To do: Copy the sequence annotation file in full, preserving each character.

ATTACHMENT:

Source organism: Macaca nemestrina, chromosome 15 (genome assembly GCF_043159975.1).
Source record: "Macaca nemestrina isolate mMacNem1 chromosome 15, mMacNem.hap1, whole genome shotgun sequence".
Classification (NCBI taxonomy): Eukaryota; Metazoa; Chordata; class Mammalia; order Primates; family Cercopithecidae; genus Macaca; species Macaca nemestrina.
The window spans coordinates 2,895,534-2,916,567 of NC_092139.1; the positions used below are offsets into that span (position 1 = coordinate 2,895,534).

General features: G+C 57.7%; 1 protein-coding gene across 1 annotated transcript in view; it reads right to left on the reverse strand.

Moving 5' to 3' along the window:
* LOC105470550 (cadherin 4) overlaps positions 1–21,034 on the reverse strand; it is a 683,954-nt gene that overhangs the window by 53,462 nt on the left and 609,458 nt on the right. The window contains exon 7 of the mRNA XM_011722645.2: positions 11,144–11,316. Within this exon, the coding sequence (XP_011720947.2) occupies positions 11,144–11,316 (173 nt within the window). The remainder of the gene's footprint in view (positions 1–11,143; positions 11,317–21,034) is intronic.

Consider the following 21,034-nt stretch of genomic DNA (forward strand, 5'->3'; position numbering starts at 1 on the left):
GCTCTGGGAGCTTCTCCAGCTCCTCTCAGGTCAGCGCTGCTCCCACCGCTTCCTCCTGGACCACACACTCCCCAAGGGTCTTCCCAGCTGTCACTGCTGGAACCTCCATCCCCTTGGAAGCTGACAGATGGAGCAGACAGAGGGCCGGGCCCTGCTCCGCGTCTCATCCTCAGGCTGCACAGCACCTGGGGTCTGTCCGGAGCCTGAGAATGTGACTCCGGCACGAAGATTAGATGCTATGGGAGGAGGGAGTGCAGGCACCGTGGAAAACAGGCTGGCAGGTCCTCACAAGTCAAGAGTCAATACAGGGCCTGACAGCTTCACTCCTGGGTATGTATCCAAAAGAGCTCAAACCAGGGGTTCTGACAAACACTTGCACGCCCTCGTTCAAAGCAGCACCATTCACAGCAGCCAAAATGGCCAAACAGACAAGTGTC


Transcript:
Source organism: Macaca nemestrina, chromosome 15 (genome assembly GCF_043159975.1).
Source record: "Macaca nemestrina isolate mMacNem1 chromosome 15, mMacNem.hap1, whole genome shotgun sequence".
Classification (NCBI taxonomy): Eukaryota; Metazoa; Chordata; class Mammalia; order Primates; family Cercopithecidae; genus Macaca; species Macaca nemestrina.
The window spans coordinates 2,895,534-2,916,567 of NC_092139.1; the positions used below are offsets into that span (position 1 = coordinate 2,895,534).

General features: G+C 57.7%; 1 protein-coding gene across 1 annotated transcript in view; it reads right to left on the reverse strand.

Moving 5' to 3' along the window:
* LOC105470550 (cadherin 4) overlaps positions 1–21,034 on the reverse strand; it is a 683,954-nt gene that overhangs the window by 53,462 nt on the left and 609,458 nt on the right. The window contains exon 7 of the mRNA XM_011722645.2: positions 11,144–11,316. Within this exon, the coding sequence (XP_011720947.2) occupies positions 11,144–11,316 (173 nt within the window). The remainder of the gene's footprint in view (positions 1–11,143; positions 11,317–21,034) is intronic.

Consider the following 21,034-nt stretch of genomic DNA (forward strand, 5'->3'; position numbering starts at 1 on the left):
GCTCTGGGAGCTTCTCCAGCTCCTCTCAGGTCAGCGCTGCTCCCACCGCTTCCTCCTGGACCACACACTCCCCAAGGGTCTTCCCAGCTGTCACTGCTGGAACCTCCATCCCCTTGGAAGCTGACAGATGGAGCAGACAGAGGGCCGGGCCCTGCTCCGCGTCTCATCCTCAGGCTGCACAGCACCTGGGGTCTGTCCGGAGCCTGAGAATGTGACTCCGGCACGAAGATTAGATGCTATGGGAGGAGGGAGTGCAGGCACCGTGGAAAACAGGCTGGCAGGTCCTCACAAGTCAAGAGTCAATACAGGGCCTGACAGCTTCACTCCTGGGTATGTATCCAAAAGAGCTCAAACCAGGGGTTCTGACAAACACTTGCACGCCCTCGTTCAAAGCAGCACCATTCACAGCAGCCAAAATGGCCAAACAGACAAGTGTC